×Latest Case Laws on Income Tax by various High Courts of India
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27-03-2019, Kingfisher Capital, Section 111A, 264, 49(2A), HIGH COURT OF BOMBAY
1 By this writ petition under Article 226 of the Constitution of India, instituted on 6th July, 2018 the petitioner seeks to quash and set aside an order passed on 29th March, 2018. This order is passed by the respondent No.1. The second relief is that of a writ of mandamus or any other appropriate writ, order or direction under Articles 226 and 227 of the Constitution of India be issued directing the respondents to forthwith withdraw and/or cancel this order insofar as the cost of acquisition and period of holding in regards to the transfer of shares. That aspect of the matter has been held against the petitioner.
2 Since the writ petition was directed to be listed for admission with an intent to dispose it off finally, we proceed to issue Rule. The respondents waive service. By consent, Rule is made returnable forthwith.
3 The facts necessary to appreciate the challenge to the impugned order, briefly stated, are as under :
4 The petitioner entered into an agreement dated June 24, 2008 with Lehman Brothers Commercial Corporation Asia Limited (hereinafter referred to as “Lehman Brothers”), a nonresident company incorporated in Hong Kong, to purchase, inter alia, 352 Zero-Coupon Foreign Currency Convertible Bonds in Nava Bharat Ventures Limited (for short “NBVL”) an Indian company listed on the National Stock Exchange of India Limited (for short “NSE”).
5 NBVL issued the FCCBs on September 29, 2006, under the issue of Foreign Currency Convertible Bonds and Ordinary Shares (Through Depositary Receipt Mechanism) Scheme, 1993 (for short “FCCB Scheme”) to Lehman Brothers.
6 The FCCB Scheme was notified by the Central Government in 1993 and applicable with effect from April 1, 1992. It governed the issue of (i) Foreign Currency Convertible Bonds and (ii) Global Depositary Receipts (for short “GDRs”)with equity shares of the Indian company as the underlying securities.
The relevant clauses of the FCCB Scheme that require consideration in the matter are reproduced below :
“7(4) For the purpose of conversion of Foreign Currency Convertible Bonds, the cost of acquisition in the hands of the non-resident investors would be the conversion price determined on the basis of the price of the shares at the Bombay Stock Exchange, or the National Stock Exchange, onthe date of conversion of Foreign Currency Convertible Bonds into shares.” … … …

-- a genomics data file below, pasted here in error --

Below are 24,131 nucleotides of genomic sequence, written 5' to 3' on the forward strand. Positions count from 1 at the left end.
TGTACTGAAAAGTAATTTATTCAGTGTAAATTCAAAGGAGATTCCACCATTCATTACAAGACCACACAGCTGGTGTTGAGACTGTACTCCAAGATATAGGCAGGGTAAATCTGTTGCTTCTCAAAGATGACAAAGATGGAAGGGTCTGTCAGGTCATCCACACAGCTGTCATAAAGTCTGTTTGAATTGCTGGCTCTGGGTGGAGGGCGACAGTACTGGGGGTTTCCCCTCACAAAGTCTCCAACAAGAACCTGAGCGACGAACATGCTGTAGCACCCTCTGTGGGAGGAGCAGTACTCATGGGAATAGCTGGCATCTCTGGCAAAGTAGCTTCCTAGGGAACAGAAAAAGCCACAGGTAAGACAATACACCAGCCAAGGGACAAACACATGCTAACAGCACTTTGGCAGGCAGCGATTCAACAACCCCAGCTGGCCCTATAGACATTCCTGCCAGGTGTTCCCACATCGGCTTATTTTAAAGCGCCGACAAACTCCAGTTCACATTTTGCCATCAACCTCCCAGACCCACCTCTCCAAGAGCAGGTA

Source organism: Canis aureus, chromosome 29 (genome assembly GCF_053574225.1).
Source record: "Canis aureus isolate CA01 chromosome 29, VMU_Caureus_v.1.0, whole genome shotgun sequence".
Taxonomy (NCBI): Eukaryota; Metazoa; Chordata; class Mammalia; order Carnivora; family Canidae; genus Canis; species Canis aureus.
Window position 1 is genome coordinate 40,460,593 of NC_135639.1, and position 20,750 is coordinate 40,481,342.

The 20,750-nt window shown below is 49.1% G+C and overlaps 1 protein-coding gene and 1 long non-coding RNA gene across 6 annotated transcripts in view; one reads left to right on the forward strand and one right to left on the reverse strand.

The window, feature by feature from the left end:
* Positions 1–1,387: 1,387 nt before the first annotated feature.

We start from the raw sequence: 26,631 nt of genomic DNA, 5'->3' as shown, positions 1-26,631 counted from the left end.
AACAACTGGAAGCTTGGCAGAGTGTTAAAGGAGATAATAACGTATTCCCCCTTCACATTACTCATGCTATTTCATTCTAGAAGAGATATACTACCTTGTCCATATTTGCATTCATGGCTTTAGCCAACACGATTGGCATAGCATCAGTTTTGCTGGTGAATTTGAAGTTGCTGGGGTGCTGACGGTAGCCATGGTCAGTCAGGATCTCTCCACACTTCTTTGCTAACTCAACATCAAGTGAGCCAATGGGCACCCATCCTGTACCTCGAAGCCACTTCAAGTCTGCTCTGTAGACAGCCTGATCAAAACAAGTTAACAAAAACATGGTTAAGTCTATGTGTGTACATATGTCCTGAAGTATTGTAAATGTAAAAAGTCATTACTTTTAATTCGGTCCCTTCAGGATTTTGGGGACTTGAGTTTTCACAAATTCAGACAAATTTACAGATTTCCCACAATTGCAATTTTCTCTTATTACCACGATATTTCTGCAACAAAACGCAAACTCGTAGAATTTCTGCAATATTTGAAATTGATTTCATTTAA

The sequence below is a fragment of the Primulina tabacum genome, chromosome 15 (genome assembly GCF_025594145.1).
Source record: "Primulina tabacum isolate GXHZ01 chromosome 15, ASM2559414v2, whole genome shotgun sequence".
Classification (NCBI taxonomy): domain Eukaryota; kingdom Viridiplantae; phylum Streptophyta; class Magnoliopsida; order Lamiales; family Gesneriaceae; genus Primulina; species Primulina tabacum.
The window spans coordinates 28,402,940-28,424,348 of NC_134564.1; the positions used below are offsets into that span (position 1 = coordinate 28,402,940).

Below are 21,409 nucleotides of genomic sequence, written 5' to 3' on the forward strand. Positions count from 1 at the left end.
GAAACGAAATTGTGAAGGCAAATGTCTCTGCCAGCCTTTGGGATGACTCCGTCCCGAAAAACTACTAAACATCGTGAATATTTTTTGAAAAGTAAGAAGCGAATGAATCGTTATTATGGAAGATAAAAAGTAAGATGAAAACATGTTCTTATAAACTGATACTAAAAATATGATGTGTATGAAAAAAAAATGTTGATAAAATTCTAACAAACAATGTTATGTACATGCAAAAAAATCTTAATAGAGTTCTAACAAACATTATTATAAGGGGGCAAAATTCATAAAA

8(3) Conversion of Foreign Currency Convertible Bonds into shares shall not give rise to any capital gain liable to incometax in India.
8(4) Transfers of For ign Currency Convertible Bonds made outside India by a non-resident investor to another nonresident investor shall not give rise to any capital gains liable to tax in India.
7 Dur ng the Financial Year 2011-12, the petitioner - assessee had entered into transactions pertaining to Foreign Currency Convertible Bonds (for short “FCCBs”) issued by Nava Bharat Ventures Limited (for short “NBVL”) an Indian company and the equity shares underlying these FCCBs. It had reported short-term capital gain of Rs.7,36,52,016 on the sale of 83,89,938 equity shares of NBVL which were acquired on conversion of the FCCBs held in NBVL. This short-term capital gain was shown as taxable under section 111A of the Act at 15% plus applicable surcharge and education cess.
8 During the Assessment proceedings, the Assessing Officer (for short “AO”) observed that the assessee had purchased 352 zero-coupon FCCBs of NBVL and on 18th August, 2011, 323 FCCBs were converted into 1,29,23,073 equity shares of NBVL out of which 83,89,938 equity shares were sold by the petitioner in the period January, 2012 to March, 2012 and the short-term capital gain arising on the same was duly shown in the Income tax return filed by the petitioner-assessee on 5th April, 2013. The remaining equity shares (45,33,125) were sold by the petitioner in November, 2012. The balance 29 FCCBs were redeemed by
NBVL on 29th September, 2011 at a premium of 25.96% over the face value. While framing the assessment, the AO made reference to the petitioners contentions, but did not accept the same in view of the amended provisions of the Income-tax Act vide Circular No.1 of 2009 dated 27th March, 2009, Finance Act 2008 - Explanatory Notes to the provisions of the Finance Act 2008.